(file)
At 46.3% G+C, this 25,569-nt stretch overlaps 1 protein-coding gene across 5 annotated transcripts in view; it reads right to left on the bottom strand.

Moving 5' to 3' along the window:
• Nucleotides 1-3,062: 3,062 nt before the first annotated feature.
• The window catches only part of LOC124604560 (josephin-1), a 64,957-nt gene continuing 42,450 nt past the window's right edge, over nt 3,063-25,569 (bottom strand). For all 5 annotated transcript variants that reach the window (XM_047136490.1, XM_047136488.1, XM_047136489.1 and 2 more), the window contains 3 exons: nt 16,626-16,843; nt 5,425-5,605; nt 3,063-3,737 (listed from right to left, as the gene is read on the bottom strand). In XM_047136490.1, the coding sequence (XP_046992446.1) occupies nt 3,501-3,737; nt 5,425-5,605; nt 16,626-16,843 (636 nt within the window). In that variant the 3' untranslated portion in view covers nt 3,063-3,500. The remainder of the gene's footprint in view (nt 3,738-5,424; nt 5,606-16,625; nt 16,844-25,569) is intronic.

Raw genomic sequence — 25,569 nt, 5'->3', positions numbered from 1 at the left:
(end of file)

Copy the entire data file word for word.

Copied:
At 46.3% G+C, this 25,569-nt stretch overlaps 1 protein-coding gene across 5 annotated transcripts in view; it reads right to left on the bottom strand.

Moving 5' to 3' along the window:
• Nucleotides 1-3,062: 3,062 nt before the first annotated feature.
• The window catches only part of LOC124604560 (josephin-1), a 64,957-nt gene continuing 42,450 nt past the window's right edge, over nt 3,063-25,569 (bottom strand). For all 5 annotated transcript variants that reach the window (XM_047136490.1, XM_047136488.1, XM_047136489.1 and 2 more), the window contains 3 exons: nt 16,626-16,843; nt 5,425-5,605; nt 3,063-3,737 (listed from right to left, as the gene is read on the bottom strand). In XM_047136490.1, the coding sequence (XP_046992446.1) occupies nt 3,501-3,737; nt 5,425-5,605; nt 16,626-16,843 (636 nt within the window). In that variant the 3' untranslated portion in view covers nt 3,063-3,500. The remainder of the gene's footprint in view (nt 3,738-5,424; nt 5,606-16,625; nt 16,844-25,569) is intronic.

Raw genomic sequence — 25,569 nt, 5'->3', positions numbered from 1 at the left: